I tend to pack the laptop on the inside of the pannier, closest to the rack. This is probably the most protected place it can be on the bike. I then make sure that the pannier is packed tight so that nothing can move.
No liquids in the laptop pannier
Even if it is wrapped in an additional waterproof sleeve, I don't keep any liquids in the same pannier as my laptop. Common sense goes a long way to keeping the computer safe and in good working order on a cycle tour!
Avoid bumps in the road
With your laptop wrapped and packed, perhaps you want to look at the route and terrain you are cycling in. If you are riding through a very bumpy area, go slowly so as to avoid bashing the laptop up and down.
In the same way that I don't recommend a backpack for carrying your computer, I think a messenger bag would also not work out well as part of a long term bikepacking setup.
Eventually, the shoulder straps will become uncomfortable and cause rubbing, and the extra weight on your back won't do you any favours in the long run.
FAQ readers have about cycling with a laptop
These are some of the most common questions people have when thinking to ride with a laptop on a bicycle trip:
How do you carry a laptop on a bike?
You can carry your laptop on your bicycle either in a padded laptop sleeve, an electronic organizer bag, or in a waterproof bag.
How do you carry your stuff when cycling?
Bicycle racks and panniers are the most popular way of carrying gear on a bicycle tour. Frame bags used in bikepacking are also gaining in popularity as a way to carry equipment when cycling.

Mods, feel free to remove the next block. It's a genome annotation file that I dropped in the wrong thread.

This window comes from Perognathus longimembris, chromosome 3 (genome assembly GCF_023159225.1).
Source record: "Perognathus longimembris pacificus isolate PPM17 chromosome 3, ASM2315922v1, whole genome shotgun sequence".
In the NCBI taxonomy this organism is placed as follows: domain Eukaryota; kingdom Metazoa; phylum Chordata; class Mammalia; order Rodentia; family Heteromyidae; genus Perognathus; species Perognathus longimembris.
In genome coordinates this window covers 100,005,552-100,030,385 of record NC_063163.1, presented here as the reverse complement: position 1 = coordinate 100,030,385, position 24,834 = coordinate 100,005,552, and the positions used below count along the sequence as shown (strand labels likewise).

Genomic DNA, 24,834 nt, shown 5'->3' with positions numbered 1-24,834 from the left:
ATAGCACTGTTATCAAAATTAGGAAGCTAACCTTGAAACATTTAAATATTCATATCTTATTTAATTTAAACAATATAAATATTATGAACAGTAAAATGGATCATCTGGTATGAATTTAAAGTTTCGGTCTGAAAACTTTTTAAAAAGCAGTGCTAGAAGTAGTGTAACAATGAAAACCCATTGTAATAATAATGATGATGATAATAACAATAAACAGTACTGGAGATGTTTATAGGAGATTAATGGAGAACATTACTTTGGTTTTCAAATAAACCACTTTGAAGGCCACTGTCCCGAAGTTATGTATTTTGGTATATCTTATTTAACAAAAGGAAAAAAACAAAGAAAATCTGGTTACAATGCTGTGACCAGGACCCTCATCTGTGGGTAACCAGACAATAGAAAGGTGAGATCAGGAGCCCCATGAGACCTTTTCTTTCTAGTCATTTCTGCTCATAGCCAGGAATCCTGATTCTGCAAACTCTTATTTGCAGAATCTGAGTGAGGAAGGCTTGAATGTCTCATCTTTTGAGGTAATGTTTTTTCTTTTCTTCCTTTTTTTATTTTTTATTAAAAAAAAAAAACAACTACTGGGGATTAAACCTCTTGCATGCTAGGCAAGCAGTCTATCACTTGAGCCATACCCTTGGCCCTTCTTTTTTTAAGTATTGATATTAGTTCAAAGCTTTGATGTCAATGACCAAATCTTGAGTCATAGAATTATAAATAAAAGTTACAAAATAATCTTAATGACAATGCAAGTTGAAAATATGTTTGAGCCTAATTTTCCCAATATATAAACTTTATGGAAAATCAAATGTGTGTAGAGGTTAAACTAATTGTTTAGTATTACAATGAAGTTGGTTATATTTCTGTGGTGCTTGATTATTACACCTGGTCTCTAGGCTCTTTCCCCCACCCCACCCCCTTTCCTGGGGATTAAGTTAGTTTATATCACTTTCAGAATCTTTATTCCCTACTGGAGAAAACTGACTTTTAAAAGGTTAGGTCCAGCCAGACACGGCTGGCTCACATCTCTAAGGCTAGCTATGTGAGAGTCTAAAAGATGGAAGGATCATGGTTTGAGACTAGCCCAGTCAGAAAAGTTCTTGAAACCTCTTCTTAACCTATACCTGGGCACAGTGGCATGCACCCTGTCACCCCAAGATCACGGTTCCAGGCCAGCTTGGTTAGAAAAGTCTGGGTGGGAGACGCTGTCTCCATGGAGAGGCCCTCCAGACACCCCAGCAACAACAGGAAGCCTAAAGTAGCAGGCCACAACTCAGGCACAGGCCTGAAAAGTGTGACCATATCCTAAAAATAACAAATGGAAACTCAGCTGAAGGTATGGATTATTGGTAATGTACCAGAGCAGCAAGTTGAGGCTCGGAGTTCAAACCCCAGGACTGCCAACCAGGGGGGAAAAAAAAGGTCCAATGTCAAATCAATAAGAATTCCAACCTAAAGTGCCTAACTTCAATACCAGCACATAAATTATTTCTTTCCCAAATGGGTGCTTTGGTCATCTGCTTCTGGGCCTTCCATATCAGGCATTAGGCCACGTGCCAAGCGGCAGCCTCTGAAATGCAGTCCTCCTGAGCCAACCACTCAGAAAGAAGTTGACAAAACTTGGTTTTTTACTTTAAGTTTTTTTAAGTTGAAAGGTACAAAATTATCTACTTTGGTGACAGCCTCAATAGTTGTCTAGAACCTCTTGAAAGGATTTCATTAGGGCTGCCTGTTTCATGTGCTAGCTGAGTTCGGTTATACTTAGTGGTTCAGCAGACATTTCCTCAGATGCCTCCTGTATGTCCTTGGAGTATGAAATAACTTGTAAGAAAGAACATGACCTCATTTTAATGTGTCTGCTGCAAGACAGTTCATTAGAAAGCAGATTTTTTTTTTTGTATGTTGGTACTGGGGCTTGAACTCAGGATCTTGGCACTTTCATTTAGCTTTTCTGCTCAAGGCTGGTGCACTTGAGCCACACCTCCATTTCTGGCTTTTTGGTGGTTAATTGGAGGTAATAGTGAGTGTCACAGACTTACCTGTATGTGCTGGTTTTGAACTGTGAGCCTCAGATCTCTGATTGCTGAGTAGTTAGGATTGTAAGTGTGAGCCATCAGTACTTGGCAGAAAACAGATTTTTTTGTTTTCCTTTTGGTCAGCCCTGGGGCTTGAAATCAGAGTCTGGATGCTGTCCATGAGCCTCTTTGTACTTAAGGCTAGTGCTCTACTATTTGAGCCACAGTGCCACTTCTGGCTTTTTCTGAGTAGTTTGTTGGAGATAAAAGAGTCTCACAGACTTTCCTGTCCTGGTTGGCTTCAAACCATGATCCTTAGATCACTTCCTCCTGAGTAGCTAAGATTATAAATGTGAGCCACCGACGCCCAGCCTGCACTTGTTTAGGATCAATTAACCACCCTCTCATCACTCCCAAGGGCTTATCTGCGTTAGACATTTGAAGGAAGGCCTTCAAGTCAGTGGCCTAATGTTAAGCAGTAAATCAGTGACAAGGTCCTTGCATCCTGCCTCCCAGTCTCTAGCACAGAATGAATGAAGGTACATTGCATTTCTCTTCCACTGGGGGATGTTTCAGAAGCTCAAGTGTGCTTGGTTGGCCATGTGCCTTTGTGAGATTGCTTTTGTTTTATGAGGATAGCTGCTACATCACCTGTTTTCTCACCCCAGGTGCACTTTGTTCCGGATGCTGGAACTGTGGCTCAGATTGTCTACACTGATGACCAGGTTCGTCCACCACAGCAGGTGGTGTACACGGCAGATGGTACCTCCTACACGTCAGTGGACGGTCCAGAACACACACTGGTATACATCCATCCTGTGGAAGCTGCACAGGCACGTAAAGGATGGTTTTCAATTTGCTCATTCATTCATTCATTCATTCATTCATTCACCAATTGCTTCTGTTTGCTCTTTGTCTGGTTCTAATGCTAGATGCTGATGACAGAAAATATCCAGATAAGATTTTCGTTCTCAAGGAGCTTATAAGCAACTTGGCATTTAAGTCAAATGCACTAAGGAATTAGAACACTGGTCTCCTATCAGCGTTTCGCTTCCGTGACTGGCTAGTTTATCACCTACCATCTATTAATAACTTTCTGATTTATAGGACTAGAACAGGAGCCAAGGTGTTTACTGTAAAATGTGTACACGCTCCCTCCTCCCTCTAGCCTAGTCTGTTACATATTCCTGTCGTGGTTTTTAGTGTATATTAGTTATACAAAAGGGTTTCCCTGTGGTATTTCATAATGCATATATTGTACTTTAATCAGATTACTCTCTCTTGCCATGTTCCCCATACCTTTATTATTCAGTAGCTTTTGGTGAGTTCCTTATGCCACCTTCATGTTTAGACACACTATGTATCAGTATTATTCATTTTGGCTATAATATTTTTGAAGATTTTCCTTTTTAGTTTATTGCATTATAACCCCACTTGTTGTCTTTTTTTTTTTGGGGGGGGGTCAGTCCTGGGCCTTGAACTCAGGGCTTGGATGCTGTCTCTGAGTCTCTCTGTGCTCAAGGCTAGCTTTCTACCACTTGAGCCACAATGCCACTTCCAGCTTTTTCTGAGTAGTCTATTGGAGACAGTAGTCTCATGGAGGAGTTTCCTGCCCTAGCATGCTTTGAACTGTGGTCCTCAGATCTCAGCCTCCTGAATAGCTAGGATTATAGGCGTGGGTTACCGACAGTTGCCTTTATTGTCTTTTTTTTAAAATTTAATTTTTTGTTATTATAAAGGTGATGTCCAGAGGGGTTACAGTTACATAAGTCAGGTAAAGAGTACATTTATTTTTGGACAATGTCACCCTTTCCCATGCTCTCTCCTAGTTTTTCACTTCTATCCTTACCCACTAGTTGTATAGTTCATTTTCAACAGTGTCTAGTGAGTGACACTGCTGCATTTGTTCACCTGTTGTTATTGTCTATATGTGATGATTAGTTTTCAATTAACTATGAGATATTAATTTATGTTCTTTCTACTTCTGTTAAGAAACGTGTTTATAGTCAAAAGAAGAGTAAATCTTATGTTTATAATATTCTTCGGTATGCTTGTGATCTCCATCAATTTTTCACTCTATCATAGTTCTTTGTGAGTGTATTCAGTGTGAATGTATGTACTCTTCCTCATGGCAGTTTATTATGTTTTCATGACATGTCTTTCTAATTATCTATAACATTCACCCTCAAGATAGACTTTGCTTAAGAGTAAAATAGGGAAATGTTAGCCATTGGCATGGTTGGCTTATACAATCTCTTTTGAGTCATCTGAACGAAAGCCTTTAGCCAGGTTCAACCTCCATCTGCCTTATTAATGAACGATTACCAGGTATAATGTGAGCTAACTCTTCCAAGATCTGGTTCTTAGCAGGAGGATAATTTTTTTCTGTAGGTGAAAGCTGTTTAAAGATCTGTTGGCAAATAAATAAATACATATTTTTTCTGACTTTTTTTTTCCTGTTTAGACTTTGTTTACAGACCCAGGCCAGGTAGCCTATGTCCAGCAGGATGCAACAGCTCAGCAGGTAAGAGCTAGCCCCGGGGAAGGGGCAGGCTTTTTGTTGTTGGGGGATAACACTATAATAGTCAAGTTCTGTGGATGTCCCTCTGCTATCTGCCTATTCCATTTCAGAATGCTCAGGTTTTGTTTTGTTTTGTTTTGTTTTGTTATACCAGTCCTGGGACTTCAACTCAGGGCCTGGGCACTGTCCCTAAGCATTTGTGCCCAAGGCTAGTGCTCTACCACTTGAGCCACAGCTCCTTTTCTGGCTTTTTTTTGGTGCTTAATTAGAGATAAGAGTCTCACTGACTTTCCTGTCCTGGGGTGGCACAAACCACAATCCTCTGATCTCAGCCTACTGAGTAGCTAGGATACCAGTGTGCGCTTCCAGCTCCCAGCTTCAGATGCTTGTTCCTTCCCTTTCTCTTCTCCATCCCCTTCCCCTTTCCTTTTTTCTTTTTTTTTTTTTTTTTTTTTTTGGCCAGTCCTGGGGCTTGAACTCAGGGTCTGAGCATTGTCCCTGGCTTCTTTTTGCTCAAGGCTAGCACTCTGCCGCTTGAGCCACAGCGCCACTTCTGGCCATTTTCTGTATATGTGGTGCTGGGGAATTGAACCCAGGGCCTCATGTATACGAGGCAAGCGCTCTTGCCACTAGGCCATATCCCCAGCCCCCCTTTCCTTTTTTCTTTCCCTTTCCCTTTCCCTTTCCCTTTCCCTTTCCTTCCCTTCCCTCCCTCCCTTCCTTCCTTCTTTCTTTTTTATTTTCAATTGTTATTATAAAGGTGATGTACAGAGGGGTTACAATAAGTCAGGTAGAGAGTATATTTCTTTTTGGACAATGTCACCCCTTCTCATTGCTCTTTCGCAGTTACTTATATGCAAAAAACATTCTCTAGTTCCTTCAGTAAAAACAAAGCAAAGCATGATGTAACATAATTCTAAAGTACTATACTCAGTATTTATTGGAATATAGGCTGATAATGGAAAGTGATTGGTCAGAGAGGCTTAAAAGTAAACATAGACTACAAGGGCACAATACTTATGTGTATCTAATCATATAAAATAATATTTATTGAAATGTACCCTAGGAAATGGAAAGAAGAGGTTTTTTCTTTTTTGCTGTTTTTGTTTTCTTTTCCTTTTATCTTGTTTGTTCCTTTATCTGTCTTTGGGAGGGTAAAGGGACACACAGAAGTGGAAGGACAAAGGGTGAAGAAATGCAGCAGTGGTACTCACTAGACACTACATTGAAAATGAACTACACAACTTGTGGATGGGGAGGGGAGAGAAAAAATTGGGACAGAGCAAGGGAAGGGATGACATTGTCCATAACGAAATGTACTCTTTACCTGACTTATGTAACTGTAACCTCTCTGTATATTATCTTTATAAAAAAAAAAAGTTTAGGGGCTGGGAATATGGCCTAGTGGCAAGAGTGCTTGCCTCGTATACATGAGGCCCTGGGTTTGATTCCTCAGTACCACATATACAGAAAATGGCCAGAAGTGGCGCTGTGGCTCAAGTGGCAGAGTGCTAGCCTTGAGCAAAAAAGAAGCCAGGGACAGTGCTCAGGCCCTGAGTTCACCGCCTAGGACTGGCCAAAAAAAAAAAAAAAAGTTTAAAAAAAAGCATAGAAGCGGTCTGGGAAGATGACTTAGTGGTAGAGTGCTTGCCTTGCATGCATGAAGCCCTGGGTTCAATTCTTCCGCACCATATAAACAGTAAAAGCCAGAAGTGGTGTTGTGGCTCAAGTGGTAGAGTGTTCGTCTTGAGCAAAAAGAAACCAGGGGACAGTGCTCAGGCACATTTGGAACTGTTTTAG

Is it safe to cycle with a laptop?
You can carry your laptop on either side of a bicycle in many different ways. It is safe to do so if you take precautions to make sure that the laptop will be protected against bumps and falls.
How much weight can a touring bike hold?
Most long distance cyclists on a bike tour carry around 25 kg of gear which may include food and water. I've seen some cyclists touring with an astonishing 50 kg of weight when bike touring.
The laptop sleeve or a bigger bag are both useful things to carry your laptop on a bike tour. Both of these can help make sure that your laptop is protected from spills, bumps, and thieves. When it comes to which type of bag you should get, it's really up to what fits the best with the way that you ride or how you want to transport your laptop.
I hope this article has helped you find some information on how to carry a laptop when bike touring. Remember, it all comes down to the individual and what is more convenient for them.
Bike Touring Tips
You might also like to spend some time reading these other guides and insights:
- Where to sleep when bike touring
- 10 Things to Look for when Buying a New Lightweight Tent
- Bicycle Tools To Take To Africa and Do You Need A Stove?
- How to Stay Comfortable and Warm Sleeping Outdoors
- How to charge your phone when camping
- Best Pillow for Camping
- How to stay cool camping in a tent in the summer
Best way to carry laptop on bike
By storing your laptop in a waterproof pannier on the bicycle's rear rack, you make it more difficult for thieves to steal and also give it vibration protection from bumps in the road. If you are riding through a very bumpy area, go slowly so as to avoid bashing the laptop up and down.
Have you got any tips for bikepacking with a laptop? Leave a comment below to share them with the cycling community!
Dave is a travel writer who has been sharing bicycle touring tips on this website since 2005. If you enjoyed this guide carrying a laptop while bike touring, you might also like his other blog posts about camping, bike touring, and travel. Follow Dave on social media for travel inspiration from Greece and beyond: